They finish playing, and sit down to eat. They’re eating pizza. The conversation? Is about pizza. Malissa likes pizza. This is her kind of pizza, because it has a lot of cheese on it. Malissa likes to eat pizza once a week. This is followed by a feeble joke about needing glasses so she can watch what she eats. Oh lord, please tell me the editors just hate Malissa and that their conversations really aren’t all this vapid. Eventually Luke’s all “so tonight you meet my parents!” but we get no extended anxiety-buildup for Malissa like we got with Tali.

And they’re there. Luke’s dad waits approximately five seconds after meeting Malissa before starting to flirt with her. He hugs her and when they sit on the couch, he tells her she has Irish eyes. Even Malissa’s not sure what to make of that. Y’all, Luke is making SO MUCH MORE SENSE TO ME having met his dad. If this was one of his primary guy role-models, his bizarre fusion of sleaze and earnestness makes so much sense. Grandma asks Malissa the same question she asked Tali: what’s her favorite thing about Luke? Malissa says Luke’s “just an all-around great guy”. At dinner, Luke’s dad does the “we say grace in this house” thing again, and Malissa–no kidding–actually says, “Oh I love that!” Malissa, STOP KISSING UP. NOBODY “LOVES” SAYING GRACE. DAMN.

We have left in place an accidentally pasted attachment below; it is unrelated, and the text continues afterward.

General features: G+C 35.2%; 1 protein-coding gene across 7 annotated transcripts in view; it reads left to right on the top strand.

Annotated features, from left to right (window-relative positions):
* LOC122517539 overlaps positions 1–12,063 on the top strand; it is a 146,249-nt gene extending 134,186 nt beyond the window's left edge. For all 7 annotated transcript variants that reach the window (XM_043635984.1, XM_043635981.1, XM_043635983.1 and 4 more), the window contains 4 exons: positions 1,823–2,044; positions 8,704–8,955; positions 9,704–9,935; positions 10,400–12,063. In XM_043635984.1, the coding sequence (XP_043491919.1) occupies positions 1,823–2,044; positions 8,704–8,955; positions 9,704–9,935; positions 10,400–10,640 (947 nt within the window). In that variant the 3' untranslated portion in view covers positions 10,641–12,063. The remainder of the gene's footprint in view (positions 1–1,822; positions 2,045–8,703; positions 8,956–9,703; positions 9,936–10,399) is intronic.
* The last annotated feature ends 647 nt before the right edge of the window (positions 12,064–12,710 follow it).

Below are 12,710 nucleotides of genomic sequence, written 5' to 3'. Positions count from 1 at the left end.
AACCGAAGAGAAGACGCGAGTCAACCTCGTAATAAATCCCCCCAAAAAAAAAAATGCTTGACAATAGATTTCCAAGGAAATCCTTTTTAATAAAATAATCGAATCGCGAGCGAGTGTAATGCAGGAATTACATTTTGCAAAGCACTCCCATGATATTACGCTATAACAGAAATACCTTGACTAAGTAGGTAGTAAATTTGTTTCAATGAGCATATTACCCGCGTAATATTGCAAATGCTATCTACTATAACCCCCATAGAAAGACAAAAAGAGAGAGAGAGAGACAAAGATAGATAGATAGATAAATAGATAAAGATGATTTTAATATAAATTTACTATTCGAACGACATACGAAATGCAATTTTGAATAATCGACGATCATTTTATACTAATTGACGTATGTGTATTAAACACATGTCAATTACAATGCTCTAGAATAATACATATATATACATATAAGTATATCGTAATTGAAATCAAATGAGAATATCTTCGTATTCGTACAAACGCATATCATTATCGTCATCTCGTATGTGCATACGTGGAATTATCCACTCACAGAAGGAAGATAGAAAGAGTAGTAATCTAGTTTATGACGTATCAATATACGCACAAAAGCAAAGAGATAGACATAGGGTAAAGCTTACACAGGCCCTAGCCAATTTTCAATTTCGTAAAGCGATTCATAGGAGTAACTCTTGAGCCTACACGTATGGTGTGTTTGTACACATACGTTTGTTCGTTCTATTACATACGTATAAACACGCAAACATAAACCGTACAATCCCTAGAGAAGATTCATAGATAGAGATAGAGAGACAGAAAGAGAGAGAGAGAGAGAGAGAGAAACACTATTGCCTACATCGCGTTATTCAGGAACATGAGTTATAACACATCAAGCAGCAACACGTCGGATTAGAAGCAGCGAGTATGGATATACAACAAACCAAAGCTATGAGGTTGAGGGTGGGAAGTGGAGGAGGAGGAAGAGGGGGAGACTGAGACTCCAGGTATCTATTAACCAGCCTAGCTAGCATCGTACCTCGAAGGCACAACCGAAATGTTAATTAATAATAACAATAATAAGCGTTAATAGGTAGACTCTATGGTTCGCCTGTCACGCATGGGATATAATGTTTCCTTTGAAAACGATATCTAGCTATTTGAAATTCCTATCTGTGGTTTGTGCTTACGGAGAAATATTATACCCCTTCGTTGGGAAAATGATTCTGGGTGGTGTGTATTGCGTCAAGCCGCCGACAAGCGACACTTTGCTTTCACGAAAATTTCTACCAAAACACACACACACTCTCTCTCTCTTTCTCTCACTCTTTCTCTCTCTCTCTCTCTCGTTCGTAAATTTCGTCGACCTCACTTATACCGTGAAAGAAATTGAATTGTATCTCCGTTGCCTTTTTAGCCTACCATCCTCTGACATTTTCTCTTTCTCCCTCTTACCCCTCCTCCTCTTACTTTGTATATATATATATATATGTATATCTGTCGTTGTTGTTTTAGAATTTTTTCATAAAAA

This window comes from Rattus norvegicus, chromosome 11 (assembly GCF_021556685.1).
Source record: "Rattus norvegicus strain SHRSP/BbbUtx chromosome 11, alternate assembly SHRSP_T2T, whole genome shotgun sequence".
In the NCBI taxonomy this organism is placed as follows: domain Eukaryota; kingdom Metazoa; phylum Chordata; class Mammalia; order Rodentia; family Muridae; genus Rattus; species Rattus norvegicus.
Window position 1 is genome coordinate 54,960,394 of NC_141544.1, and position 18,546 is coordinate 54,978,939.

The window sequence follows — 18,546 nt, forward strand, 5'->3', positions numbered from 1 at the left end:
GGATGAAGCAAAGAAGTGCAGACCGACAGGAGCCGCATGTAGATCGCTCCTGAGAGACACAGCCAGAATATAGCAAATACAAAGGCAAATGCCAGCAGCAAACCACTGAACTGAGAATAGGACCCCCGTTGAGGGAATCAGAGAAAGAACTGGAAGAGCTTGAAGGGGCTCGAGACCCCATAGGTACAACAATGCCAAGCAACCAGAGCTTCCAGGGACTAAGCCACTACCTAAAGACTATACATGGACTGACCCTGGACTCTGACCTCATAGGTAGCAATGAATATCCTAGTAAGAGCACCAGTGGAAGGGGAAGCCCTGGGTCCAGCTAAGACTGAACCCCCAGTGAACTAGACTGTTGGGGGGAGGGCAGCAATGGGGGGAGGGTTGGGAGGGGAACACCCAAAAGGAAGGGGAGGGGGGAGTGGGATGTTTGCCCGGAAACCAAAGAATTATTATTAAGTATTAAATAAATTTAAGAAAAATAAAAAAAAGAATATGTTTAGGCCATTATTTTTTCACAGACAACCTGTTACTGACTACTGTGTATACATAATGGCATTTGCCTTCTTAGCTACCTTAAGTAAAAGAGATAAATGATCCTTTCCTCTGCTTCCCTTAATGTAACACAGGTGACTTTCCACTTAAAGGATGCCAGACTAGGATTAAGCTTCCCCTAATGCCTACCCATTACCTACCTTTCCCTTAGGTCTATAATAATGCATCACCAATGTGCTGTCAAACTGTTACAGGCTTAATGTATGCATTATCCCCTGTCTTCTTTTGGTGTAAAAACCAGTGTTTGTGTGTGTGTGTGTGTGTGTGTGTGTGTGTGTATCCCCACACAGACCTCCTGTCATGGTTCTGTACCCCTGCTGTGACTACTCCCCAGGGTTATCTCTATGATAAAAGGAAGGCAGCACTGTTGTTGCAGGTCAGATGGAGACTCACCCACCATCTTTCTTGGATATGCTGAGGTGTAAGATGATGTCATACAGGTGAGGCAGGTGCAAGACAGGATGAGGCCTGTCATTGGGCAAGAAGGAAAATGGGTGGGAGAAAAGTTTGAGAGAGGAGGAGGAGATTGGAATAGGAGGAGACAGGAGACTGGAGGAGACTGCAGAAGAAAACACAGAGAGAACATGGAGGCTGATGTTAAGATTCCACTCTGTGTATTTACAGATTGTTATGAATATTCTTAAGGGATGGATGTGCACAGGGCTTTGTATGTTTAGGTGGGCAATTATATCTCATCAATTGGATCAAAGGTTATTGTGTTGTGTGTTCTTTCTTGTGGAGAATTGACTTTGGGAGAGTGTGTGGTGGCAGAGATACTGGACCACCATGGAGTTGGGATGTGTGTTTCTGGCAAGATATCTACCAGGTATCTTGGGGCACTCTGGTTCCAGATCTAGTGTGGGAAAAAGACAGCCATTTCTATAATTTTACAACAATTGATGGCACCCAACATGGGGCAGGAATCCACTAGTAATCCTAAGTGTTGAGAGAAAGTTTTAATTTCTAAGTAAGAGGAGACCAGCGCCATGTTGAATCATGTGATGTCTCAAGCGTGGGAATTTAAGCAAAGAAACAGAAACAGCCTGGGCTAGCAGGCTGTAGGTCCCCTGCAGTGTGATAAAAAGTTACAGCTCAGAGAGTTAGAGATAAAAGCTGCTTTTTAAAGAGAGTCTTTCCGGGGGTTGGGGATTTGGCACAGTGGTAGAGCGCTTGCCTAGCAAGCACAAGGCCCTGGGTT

Luke’s dad asks about their first meeting, and Luke says he was originally into Malissa because she’s hot, but then he got to know her, and he liked her anyway. Luke’s dad is clearly, almost embarrassingly enamored with Malissa. There could be cartoon hearts floating around his head right now. In his own confession, he states that Malissa would fit right into their family, no problem. This is probably true. Later, the boys are drinking beers outside and Luke’s dad says to Luke that it’s an “easy decision”. Luke’s dad is all about Team Malissa. I will forgive him, because it’s obvious he just hasn’t heard the Good News about Our Savior Tali yet, and Tali would want me to resist any unChristian urges to call him a slack-jawed ignoramus, as my husband has chosen to do.

In the meantime, Grandma is chatting with Malissa, whom she seems to like a whole lot. Grandma tells Malissa she seems “so well-balanced” and asks for a hug. Aww, Grandma!